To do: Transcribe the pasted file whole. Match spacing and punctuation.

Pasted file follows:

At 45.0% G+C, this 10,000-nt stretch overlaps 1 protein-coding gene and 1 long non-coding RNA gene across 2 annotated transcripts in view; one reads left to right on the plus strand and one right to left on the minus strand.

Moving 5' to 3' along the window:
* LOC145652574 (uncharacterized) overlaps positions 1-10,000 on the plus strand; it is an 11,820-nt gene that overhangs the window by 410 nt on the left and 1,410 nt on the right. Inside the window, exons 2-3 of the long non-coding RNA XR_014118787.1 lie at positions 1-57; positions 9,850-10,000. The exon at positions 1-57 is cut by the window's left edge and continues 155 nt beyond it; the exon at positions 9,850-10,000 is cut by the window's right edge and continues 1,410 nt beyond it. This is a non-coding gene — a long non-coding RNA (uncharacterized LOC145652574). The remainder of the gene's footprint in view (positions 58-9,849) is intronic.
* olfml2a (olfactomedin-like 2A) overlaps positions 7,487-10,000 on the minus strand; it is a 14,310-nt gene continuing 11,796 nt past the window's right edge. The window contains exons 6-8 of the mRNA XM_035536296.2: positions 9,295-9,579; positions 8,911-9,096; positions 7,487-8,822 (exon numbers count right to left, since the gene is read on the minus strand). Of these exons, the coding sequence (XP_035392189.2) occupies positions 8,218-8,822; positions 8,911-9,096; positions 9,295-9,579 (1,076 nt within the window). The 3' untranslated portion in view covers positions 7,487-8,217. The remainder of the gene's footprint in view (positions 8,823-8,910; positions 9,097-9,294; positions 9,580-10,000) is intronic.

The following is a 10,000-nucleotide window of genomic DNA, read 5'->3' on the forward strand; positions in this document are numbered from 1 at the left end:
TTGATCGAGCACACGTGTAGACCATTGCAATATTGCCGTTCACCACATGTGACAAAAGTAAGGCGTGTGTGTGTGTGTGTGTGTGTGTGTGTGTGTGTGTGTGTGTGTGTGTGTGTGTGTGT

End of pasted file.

At 45.0% G+C, this 10,000-nt stretch overlaps 1 protein-coding gene and 1 long non-coding RNA gene across 2 annotated transcripts in view; one reads left to right on the plus strand and one right to left on the minus strand.

Moving 5' to 3' along the window:
* LOC145652574 (uncharacterized) overlaps positions 1-10,000 on the plus strand; it is an 11,820-nt gene that overhangs the window by 410 nt on the left and 1,410 nt on the right. Inside the window, exons 2-3 of the long non-coding RNA XR_014118787.1 lie at positions 1-57; positions 9,850-10,000. The exon at positions 1-57 is cut by the window's left edge and continues 155 nt beyond it; the exon at positions 9,850-10,000 is cut by the window's right edge and continues 1,410 nt beyond it. This is a non-coding gene — a long non-coding RNA (uncharacterized LOC145652574). The remainder of the gene's footprint in view (positions 58-9,849) is intronic.
* olfml2a (olfactomedin-like 2A) overlaps positions 7,487-10,000 on the minus strand; it is a 14,310-nt gene continuing 11,796 nt past the window's right edge. The window contains exons 6-8 of the mRNA XM_035536296.2: positions 9,295-9,579; positions 8,911-9,096; positions 7,487-8,822 (exon numbers count right to left, since the gene is read on the minus strand). Of these exons, the coding sequence (XP_035392189.2) occupies positions 8,218-8,822; positions 8,911-9,096; positions 9,295-9,579 (1,076 nt within the window). The 3' untranslated portion in view covers positions 7,487-8,217. The remainder of the gene's footprint in view (positions 8,823-8,910; positions 9,097-9,294; positions 9,580-10,000) is intronic.

The following is a 10,000-nucleotide window of genomic DNA, read 5'->3' on the forward strand; positions in this document are numbered from 1 at the left end:
TTGATCGAGCACACGTGTAGACCATTGCAATATTGCCGTTCACCACATGTGACAAAAGTAAGGCGTGTGTGTGTGTGTGTGTGTGTGTGTGTGTGTGTGTGTGTGTGTGTGTGTGTGTGTGT